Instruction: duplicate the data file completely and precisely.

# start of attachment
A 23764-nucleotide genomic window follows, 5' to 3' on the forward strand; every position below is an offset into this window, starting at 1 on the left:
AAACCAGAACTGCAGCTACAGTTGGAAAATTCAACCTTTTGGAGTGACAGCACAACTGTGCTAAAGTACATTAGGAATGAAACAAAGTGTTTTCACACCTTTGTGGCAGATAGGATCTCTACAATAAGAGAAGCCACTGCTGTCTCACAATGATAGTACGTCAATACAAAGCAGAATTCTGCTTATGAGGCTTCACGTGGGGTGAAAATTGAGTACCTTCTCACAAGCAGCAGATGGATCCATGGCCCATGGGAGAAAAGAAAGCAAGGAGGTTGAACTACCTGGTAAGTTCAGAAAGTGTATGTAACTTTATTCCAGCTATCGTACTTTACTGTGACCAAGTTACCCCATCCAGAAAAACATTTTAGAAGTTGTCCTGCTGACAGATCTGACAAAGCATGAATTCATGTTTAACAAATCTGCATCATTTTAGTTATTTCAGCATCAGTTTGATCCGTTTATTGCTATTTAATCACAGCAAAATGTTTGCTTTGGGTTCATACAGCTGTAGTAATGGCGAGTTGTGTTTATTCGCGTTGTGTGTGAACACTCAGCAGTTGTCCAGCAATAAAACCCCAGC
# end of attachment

A 23764-nucleotide genomic window follows, 5' to 3' on the forward strand; every position below is an offset into this window, starting at 1 on the left:
AAACCAGAACTGCAGCTACAGTTGGAAAATTCAACCTTTTGGAGTGACAGCACAACTGTGCTAAAGTACATTAGGAATGAAACAAAGTGTTTTCACACCTTTGTGGCAGATAGGATCTCTACAATAAGAGAAGCCACTGCTGTCTCACAATGATAGTACGTCAATACAAAGCAGAATTCTGCTTATGAGGCTTCACGTGGGGTGAAAATTGAGTACCTTCTCACAAGCAGCAGATGGATCCATGGCCCATGGGAGAAAAGAAAGCAAGGAGGTTGAACTACCTGGTAAGTTCAGAAAGTGTATGTAACTTTATTCCAGCTATCGTACTTTACTGTGACCAAGTTACCCCATCCAGAAAAACATTTTAGAAGTTGTCCTGCTGACAGATCTGACAAAGCATGAATTCATGTTTAACAAATCTGCATCATTTTAGTTATTTCAGCATCAGTTTGATCCGTTTATTGCTATTTAATCACAGCAAAATGTTTGCTTTGGGTTCATACAGCTGTAGTAATGGCGAGTTGTGTTTATTCGCGTTGTGTGTGAACACTCAGCAGTTGTCCAGCAATAAAACCCCAGC